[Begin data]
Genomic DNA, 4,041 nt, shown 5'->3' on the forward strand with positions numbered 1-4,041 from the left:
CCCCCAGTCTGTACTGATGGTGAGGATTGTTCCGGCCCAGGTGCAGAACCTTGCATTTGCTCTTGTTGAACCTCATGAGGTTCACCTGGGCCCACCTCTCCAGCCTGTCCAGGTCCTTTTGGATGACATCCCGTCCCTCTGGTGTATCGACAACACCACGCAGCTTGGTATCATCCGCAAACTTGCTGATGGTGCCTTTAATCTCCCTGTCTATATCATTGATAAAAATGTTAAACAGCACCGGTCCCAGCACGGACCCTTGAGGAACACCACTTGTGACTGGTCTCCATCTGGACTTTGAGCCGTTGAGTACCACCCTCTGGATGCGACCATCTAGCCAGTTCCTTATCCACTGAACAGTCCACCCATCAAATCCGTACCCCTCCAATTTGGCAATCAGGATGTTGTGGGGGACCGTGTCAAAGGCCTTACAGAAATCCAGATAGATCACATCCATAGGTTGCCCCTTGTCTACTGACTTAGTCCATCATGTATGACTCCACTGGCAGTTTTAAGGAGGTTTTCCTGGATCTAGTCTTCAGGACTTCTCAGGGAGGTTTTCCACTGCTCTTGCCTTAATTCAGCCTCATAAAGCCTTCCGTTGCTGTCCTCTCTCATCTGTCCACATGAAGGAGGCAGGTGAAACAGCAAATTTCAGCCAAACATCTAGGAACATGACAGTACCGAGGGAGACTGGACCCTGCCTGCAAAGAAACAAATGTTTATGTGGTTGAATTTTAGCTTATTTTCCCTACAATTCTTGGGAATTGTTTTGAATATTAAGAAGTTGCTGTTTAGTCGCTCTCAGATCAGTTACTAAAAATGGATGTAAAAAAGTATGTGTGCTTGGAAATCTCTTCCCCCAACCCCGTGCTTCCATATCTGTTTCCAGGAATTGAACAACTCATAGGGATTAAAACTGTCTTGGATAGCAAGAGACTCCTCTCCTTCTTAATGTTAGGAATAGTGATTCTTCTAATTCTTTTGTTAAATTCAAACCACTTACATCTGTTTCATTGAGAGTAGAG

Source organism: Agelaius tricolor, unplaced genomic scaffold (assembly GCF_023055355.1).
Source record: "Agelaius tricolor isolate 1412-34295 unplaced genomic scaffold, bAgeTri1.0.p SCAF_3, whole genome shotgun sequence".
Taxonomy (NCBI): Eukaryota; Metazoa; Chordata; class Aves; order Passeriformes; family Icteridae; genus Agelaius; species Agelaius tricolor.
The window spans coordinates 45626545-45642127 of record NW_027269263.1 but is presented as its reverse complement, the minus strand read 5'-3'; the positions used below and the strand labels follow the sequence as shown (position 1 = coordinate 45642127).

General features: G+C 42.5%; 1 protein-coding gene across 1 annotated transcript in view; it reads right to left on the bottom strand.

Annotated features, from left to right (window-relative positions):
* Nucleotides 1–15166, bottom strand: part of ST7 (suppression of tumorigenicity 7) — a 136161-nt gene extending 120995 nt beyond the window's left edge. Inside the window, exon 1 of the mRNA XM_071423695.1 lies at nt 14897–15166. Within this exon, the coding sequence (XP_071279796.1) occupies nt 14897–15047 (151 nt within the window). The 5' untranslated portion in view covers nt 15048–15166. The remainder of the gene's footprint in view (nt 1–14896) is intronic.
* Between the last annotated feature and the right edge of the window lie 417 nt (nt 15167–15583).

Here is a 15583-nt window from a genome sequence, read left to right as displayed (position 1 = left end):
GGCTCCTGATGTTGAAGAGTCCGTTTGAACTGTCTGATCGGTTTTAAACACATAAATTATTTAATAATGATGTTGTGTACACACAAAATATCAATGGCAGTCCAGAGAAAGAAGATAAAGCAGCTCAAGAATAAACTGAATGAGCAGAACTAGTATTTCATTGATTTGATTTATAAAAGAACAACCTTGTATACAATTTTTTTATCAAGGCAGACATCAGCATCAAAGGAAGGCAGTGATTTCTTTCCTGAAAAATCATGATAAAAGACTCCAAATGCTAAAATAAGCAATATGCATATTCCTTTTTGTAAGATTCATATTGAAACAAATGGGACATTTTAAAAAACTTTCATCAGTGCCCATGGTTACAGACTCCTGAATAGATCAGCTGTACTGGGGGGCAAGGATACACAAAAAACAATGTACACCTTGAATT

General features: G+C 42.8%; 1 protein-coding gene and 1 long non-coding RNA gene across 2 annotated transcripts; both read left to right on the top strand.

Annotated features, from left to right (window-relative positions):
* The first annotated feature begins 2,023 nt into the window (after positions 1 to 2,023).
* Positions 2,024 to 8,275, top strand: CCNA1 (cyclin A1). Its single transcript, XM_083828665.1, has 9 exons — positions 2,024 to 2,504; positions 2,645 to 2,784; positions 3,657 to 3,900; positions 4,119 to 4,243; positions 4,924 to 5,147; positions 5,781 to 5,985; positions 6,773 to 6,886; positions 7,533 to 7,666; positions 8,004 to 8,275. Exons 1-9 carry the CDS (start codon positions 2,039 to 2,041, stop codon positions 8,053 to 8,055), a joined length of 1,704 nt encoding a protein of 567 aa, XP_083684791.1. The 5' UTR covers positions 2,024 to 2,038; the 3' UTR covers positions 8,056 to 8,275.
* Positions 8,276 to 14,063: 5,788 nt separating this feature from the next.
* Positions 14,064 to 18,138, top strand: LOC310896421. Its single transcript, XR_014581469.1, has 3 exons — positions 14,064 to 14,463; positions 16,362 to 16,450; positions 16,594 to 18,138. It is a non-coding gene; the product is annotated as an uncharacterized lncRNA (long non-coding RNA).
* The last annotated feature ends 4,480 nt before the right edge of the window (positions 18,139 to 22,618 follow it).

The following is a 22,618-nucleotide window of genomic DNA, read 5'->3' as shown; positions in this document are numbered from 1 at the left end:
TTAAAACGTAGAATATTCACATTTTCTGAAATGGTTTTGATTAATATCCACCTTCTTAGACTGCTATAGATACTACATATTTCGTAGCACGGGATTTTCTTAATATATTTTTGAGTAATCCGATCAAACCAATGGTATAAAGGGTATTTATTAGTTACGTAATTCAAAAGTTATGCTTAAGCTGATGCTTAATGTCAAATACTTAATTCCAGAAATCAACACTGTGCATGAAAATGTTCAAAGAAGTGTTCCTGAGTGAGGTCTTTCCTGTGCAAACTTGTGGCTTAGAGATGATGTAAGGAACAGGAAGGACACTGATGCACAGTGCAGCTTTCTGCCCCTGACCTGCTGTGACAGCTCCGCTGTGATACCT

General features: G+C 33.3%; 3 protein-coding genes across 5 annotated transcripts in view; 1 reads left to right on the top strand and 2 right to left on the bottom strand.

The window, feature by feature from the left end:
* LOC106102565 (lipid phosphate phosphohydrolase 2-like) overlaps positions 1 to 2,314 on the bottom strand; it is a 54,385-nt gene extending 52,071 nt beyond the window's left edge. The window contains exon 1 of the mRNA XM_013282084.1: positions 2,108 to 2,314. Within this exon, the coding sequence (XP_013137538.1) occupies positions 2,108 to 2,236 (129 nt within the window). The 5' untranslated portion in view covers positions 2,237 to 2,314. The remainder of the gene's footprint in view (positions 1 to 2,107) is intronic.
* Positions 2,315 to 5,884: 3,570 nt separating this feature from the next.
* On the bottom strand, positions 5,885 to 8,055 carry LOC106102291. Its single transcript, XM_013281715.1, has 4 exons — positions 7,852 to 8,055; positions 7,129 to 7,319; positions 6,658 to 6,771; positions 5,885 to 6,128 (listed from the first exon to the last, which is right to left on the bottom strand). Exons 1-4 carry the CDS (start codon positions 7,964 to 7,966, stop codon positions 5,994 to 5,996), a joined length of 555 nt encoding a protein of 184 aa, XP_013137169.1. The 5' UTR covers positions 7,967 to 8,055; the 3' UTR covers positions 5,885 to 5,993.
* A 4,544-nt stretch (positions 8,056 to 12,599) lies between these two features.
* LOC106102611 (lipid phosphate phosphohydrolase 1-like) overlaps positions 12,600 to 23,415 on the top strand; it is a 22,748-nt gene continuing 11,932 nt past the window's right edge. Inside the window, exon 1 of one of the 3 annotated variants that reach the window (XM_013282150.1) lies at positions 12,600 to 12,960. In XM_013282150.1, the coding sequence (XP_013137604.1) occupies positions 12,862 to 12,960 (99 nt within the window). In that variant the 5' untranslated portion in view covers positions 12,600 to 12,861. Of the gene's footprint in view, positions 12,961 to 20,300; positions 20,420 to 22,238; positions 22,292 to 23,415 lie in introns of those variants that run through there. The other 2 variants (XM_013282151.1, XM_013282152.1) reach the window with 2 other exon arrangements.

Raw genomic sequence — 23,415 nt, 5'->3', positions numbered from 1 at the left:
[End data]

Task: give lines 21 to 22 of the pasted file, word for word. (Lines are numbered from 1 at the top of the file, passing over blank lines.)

TTAAAACGTAGAATATTCACATTTTCTGAAATGGTTTTGATTAATATCCACCTTCTTAGACTGCTATAGATACTACATATTTCGTAGCACGGGATTTTCTTAATATATTTTTGAGTAATCCGATCAAACCAATGGTATAAAGGGTATTTATTAGTTACGTAATTCAAAAGTTATGCTTAAGCTGATGCTTAATGTCAAATACTTAATTCCAGAAATCAACACTGTGCATGAAAATGTTCAAAGAAGTGTTCCTGAGTGAGGTCTTTCCTGTGCAAACTTGTGGCTTAGAGATGATGTAAGGAACAGGAAGGACACTGATGCACAGTGCAGCTTTCTGCCCCTGACCTGCTGTGACAGCTCCGCTGTGATACCT

General features: G+C 33.3%; 3 protein-coding genes across 5 annotated transcripts in view; 1 reads left to right on the top strand and 2 right to left on the bottom strand.